But perhaps the real effect of Lanier's fiscal strategy will not be felt until he's out of office. Lanier's projections show a leveling off of debt payments beginning in fiscal year 1999. That means there are no plans to call for a bond election to authorize additional debt -- even though Lanier promises a continuation of the kinds of revitalization projects on which his mayoral legacy rests. Instead, he has said he will initiate a "pay as you go" plan.

But his blueprint gives no indication where the budget surpluses and "other available funds" to pay as you go will come from. That leaves the next administration with essentially the same options Lanier had: cut city services or raise taxes -- or once again restructure the city's debt to free up money for services.

Much to the frustration of the controller -- and others -- these arguments are rarely heard outside newspaper and radio reports and Greanias' occasional speaking engagements. Greanias says his blackballing by the Lanier administration amounts to the city's chief financial officer being "systematically excluded" from budget discussions.

"I think it's their job, whether they agree with me or not," says Greanias, who laments the fact that few councilmembers have come to him to talk about Lanier's 1996 budget. "If they don't agree with me, it shouldn't be because the mayor's told them I'm wrong. It's because they sat down, looked at the numbers and said, 'I think you're wrong' or 'I see your point, but I think the mayor is philosophically where I am.'

"I expect that as a citizen. I expect that of the elected officials I put in office."

But recently, something happened that suggests Council may be evolving into more than a rubber stamp for Lanier. It started with an idea that emanated from outside the mayor's office, and ended with two councilmembers marshaling a coalition of their own and bringing a reluctant Lanier along.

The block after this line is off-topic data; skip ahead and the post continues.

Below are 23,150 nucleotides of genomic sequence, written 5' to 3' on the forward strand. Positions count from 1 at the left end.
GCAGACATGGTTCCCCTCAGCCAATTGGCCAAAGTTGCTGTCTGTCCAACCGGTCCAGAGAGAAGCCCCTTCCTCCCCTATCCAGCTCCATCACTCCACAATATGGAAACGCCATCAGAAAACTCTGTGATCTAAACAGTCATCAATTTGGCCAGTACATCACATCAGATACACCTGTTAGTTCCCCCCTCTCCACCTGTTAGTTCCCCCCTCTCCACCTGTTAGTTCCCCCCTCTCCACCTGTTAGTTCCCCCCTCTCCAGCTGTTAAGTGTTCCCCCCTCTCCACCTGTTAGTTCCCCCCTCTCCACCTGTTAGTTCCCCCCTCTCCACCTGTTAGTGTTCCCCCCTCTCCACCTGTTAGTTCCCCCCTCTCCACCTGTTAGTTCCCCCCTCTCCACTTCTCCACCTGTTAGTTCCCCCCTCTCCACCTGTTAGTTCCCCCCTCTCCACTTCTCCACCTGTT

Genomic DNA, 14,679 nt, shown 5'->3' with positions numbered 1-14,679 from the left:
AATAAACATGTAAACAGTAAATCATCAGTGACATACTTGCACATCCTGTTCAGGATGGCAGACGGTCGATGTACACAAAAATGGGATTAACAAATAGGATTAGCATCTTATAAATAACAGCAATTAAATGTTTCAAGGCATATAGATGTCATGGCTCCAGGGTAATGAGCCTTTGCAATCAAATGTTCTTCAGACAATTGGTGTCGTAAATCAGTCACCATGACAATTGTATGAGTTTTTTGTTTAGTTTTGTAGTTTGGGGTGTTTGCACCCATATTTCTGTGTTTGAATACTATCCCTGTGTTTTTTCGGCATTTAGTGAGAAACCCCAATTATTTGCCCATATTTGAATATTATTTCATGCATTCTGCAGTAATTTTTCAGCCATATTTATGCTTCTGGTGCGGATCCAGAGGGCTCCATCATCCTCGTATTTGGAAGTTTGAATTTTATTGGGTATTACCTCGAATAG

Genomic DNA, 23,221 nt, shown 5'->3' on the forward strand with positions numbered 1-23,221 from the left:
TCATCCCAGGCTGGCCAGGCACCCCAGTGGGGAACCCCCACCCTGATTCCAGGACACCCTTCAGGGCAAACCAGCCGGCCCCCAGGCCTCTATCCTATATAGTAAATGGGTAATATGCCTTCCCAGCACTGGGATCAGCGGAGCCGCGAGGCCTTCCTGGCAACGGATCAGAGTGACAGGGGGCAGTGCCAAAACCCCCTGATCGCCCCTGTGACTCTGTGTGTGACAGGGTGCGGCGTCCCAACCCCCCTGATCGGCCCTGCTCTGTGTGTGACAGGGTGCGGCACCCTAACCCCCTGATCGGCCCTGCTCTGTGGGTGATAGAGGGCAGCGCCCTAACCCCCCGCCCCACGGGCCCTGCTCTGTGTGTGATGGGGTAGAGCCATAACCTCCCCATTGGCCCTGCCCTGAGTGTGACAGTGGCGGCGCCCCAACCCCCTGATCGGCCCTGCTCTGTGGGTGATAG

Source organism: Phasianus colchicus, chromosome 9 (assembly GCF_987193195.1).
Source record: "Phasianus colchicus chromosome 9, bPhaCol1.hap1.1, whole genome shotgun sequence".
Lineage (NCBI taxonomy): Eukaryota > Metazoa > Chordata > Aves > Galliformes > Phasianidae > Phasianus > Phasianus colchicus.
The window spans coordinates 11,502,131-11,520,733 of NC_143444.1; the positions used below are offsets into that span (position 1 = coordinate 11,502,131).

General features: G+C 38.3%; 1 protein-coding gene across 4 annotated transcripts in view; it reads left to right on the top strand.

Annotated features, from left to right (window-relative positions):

For much of the past year, Martha Wong, chairman of Council's Competitive Services Committee, and Ray Driscoll have been working on a plan that would put selected city services out for bid. Their first proposal was a five-year, $13.7 million trash-collection contract with Sanifill Hauling.

Driscoll and Wong argued that the contract would save about $2 million. But it was unclear how much support it had from Council -- apparently because Lanier, never a fan of privatization, wasn't convinced it was a worthwhile deal.

There was also the strong opposition of Helen Huey, in whose district Sanifill is building a waste transfer station. Huey had succeeded in delaying a vote for a week while continuing to lobby Council for the eight votes she needed to defeat the contract.

At the Council's May 17 meeting, Huey planned a final emotional appeal to scuttle the contract. But before she could deliver it, Wong made a motion to end the debate.

And in what is perhaps a subtle indication of a shift in Council politics -- or at least an admission of fiscal realities -- Lanier turned on his favorite councilmember and called for a vote.

"This is a blatant exercise in raw political power," hissed Huey, who has tried on many occasions to undermine councilmembers' opposition to Lanier.

"I am hurt and Iam outraged," she added, glaring at both Lanier and Wong."
Maybe she should have been impressed. Or flattered.
After all, Wong and Driscoll had pulled together enough support, including that of the skeptical Lanier, to win by a 9-4 vote --a victory that, for the two councilmembers, may have called to mind Huey's own motto: "Working together does, indeed, work miracles.

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